Stops along the beach.

I was meeting a friend for lunch on the beach in January and threw my camera in the car to make a few stops on the way home. Since I was close by, my first stop was at the Seaside Seabird Sanctuary. It’s now run by a group of volunteers and they rescue and rehabilitate injured birds.

The sanctuary is shaded by overgrown mangrove trees and wild birds nest high up in them this time of year. Great egrets were working on fixing up their nests.

I could just barely make out baby great blue herons through all of the sticks and leaves. This nest had 2 babies and they were already growing up.

One of the first baby night herons of the season. They usually nest a little later but these guys were already almost as big as their parents.

A pretty pelican face.

This sandhill crane is one of the residents. You can see he’s missing his bottom beak. He’s well fed here.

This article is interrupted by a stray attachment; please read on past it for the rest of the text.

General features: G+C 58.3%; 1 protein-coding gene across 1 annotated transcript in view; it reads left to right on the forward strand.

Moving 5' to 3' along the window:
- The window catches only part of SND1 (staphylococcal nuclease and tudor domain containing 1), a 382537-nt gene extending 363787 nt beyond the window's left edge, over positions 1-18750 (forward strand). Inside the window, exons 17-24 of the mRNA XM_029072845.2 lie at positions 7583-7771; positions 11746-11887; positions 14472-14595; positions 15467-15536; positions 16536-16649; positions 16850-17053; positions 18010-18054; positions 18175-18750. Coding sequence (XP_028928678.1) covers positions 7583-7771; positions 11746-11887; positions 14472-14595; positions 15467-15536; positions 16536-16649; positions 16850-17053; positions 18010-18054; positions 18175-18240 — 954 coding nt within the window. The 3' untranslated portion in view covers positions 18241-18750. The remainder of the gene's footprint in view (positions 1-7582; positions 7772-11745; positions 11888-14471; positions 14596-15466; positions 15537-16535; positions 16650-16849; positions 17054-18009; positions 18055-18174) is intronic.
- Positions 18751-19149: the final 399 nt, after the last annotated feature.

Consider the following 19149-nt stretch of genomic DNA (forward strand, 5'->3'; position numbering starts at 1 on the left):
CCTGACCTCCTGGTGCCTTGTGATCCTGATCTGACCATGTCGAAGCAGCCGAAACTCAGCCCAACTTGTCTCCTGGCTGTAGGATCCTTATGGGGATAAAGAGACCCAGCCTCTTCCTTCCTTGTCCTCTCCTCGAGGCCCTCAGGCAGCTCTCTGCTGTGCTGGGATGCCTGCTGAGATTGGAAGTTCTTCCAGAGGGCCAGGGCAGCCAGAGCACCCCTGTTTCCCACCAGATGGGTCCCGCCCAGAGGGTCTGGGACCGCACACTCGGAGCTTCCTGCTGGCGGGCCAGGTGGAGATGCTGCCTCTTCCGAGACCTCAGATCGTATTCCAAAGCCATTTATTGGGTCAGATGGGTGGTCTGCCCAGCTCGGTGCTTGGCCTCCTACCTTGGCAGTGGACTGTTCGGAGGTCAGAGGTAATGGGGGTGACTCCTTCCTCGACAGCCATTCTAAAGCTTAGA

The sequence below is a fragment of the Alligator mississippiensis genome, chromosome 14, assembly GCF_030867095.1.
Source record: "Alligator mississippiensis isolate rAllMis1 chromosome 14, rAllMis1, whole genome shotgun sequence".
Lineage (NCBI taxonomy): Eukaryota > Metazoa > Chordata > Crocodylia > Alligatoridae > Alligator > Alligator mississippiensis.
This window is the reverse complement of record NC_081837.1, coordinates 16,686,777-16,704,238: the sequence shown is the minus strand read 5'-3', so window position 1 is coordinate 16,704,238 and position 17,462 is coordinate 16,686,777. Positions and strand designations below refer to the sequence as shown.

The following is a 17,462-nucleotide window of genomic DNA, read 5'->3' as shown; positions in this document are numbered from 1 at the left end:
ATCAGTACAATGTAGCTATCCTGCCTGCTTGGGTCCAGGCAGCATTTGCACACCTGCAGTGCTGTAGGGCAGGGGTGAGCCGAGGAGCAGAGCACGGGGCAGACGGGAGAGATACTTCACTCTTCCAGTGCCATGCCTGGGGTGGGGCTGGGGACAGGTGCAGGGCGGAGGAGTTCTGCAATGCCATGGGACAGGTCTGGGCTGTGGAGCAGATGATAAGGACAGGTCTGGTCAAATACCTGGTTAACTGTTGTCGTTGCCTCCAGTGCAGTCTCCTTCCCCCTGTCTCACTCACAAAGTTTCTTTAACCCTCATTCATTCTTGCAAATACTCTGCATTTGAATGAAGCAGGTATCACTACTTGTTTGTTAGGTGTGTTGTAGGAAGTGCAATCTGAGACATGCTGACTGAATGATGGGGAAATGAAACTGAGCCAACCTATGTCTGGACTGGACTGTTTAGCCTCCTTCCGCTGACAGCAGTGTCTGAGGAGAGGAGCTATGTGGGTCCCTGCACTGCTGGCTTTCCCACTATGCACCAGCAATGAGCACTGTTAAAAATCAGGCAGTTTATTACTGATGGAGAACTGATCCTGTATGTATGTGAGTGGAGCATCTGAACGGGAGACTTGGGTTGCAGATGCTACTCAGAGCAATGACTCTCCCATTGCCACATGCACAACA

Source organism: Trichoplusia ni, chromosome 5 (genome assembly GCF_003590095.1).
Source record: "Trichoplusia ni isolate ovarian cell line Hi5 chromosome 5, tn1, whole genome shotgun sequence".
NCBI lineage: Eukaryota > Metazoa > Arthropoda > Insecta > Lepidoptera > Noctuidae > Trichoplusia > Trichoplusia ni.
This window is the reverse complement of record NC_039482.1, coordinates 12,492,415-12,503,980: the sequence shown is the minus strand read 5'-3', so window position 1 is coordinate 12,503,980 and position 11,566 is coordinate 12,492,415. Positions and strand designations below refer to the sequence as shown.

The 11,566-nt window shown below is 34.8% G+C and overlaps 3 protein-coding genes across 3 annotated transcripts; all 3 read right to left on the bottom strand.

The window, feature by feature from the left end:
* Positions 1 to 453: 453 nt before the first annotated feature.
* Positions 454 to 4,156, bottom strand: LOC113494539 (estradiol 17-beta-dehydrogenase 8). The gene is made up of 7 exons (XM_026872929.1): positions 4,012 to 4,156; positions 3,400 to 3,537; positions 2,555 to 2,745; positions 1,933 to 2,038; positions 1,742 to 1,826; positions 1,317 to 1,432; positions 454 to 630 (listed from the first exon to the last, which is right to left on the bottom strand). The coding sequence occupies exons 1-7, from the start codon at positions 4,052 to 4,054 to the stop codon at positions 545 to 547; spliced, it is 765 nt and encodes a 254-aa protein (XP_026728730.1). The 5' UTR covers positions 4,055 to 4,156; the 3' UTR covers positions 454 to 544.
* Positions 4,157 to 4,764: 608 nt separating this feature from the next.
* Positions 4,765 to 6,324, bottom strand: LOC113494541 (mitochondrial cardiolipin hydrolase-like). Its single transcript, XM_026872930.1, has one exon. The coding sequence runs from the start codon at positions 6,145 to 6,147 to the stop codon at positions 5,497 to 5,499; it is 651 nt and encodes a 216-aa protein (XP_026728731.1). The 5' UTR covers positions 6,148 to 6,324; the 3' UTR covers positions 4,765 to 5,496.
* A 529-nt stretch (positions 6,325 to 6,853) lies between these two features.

Much farther north on the water, I stopped back by Weaver Park again. I always see parakeets here. They aren’t hard to miss, screaming so loud all of the time. Looks like they’ll be nesting soon.

The pier was pretty quiet.  Mostly terns and gulls. I was hoping to catch the opsrey diving for fish but there wasn’t any here this afternoon.

3 thoughts on “Stops along the beach.

  1. Wow, wonderful photos and sightings. I like the mural on the first image. It is neat to see the rookeries and birds on the nest. I like the parakeets and the Terns! Thank you for linking up and sharing your post. Take care, have a great weekend.

  2. I’ve never seen a parakeet around here but it would be a thrill to see one in the wild. I love those baby herons! Baby birds are the cutest. Oh and your banner is amazing! Enjoy the weekend and this fabulous weather!

  3. Apparently at one-time called Black-hooded Parakeets, these parakeets are known as Nanday Parakeets and are commonly seen on the bayfront of St. Pete all along the waterfront parks, from Coffee Pot Bayou to at least the yacht club. Most recently I saw them among the flowers in the huge Bombax Ceiba tree next to the art museum, but also at other times in and around the Gisella Kopsick arboretum on North Shore Drive NE and open areas north of that location..

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